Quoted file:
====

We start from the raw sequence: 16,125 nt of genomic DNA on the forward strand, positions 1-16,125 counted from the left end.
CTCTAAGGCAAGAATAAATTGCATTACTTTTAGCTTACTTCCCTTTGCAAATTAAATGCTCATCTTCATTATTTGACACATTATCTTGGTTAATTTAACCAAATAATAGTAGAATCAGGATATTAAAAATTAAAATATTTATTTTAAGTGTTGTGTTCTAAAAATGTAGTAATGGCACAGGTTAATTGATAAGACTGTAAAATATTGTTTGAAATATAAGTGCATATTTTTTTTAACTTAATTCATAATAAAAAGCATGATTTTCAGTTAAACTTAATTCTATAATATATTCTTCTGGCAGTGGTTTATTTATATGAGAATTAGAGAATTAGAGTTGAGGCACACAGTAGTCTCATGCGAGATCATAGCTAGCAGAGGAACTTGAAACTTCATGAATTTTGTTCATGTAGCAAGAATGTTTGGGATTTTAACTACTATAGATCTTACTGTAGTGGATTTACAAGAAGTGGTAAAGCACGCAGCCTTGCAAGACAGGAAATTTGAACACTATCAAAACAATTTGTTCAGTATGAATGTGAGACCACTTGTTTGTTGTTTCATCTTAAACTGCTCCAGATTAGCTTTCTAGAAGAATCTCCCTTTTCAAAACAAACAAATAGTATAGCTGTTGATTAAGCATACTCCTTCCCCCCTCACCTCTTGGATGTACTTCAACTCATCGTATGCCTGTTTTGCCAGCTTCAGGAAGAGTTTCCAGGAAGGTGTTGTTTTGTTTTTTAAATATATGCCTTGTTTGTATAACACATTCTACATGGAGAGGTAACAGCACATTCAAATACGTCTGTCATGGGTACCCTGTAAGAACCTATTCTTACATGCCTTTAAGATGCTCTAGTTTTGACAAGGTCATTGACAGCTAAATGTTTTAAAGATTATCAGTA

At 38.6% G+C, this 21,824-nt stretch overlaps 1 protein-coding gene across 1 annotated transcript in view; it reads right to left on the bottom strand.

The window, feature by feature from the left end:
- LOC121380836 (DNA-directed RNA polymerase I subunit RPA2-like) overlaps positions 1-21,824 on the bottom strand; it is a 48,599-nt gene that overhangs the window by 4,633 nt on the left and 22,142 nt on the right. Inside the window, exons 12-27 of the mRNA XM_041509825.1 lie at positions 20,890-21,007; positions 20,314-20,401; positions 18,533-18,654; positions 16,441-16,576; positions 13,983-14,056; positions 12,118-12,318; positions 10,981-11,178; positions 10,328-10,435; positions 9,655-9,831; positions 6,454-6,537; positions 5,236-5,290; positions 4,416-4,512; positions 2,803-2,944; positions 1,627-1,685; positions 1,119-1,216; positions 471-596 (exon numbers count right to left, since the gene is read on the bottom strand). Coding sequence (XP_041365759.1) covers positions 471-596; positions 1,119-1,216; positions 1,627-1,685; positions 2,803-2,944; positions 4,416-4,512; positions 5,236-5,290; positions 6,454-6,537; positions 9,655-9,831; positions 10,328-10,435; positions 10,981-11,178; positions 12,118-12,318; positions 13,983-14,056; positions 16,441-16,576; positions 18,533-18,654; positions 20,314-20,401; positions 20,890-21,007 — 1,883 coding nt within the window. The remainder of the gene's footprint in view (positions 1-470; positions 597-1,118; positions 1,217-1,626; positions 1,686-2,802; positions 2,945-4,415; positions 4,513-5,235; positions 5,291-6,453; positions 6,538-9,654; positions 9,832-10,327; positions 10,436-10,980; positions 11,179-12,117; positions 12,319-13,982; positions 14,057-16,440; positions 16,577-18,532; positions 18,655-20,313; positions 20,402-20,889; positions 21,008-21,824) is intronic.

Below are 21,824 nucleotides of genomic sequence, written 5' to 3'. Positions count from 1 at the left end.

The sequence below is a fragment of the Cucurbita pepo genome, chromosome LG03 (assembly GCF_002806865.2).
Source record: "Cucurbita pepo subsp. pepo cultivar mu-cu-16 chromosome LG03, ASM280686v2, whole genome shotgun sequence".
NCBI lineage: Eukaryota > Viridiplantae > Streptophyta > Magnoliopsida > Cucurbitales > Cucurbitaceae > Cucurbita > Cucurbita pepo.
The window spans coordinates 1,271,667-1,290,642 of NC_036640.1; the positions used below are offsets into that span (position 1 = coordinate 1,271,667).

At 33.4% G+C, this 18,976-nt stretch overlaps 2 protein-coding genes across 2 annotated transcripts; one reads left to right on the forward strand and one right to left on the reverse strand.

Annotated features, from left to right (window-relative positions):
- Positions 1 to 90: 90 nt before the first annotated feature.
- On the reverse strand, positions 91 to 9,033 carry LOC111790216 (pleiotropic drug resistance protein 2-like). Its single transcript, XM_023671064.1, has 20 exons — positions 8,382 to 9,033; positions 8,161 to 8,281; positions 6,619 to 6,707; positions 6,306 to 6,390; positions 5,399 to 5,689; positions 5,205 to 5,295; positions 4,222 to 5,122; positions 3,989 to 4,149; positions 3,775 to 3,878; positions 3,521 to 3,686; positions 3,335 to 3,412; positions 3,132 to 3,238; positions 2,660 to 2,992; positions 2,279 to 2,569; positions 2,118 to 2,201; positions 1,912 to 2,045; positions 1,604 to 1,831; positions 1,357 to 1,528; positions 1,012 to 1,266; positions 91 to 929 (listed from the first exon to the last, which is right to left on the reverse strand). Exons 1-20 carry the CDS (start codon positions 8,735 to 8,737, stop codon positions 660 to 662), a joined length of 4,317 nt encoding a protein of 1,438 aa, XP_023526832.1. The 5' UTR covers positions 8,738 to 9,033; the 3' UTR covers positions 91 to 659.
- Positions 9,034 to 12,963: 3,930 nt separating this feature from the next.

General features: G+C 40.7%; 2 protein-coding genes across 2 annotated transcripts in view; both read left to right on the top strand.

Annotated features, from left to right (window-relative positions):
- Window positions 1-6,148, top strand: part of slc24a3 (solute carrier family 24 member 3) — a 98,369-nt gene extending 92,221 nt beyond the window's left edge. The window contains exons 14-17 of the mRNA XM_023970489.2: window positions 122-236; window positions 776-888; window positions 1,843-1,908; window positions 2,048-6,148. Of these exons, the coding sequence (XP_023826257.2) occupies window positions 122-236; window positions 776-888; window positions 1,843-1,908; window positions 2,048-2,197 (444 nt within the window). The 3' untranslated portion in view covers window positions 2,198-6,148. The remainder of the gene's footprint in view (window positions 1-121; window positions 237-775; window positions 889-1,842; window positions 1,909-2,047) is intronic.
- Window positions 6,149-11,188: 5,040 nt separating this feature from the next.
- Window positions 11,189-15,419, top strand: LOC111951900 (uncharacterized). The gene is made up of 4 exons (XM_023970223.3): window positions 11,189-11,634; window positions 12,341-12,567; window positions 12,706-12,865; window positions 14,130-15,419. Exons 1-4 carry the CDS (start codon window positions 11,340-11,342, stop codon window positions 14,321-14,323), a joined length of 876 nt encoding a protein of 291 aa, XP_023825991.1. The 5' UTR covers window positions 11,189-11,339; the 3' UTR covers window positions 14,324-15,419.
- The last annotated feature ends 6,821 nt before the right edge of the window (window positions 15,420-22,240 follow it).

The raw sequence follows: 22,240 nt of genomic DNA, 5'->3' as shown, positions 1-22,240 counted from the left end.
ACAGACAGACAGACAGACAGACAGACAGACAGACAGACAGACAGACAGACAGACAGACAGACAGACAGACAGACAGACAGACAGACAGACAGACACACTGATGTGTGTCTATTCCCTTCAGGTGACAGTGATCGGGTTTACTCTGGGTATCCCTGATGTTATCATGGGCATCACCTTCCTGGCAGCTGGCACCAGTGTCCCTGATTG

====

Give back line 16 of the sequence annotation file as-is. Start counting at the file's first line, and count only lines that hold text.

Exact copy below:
General features: G+C 40.7%; 2 protein-coding genes across 2 annotated transcripts in view; both read left to right on the top strand.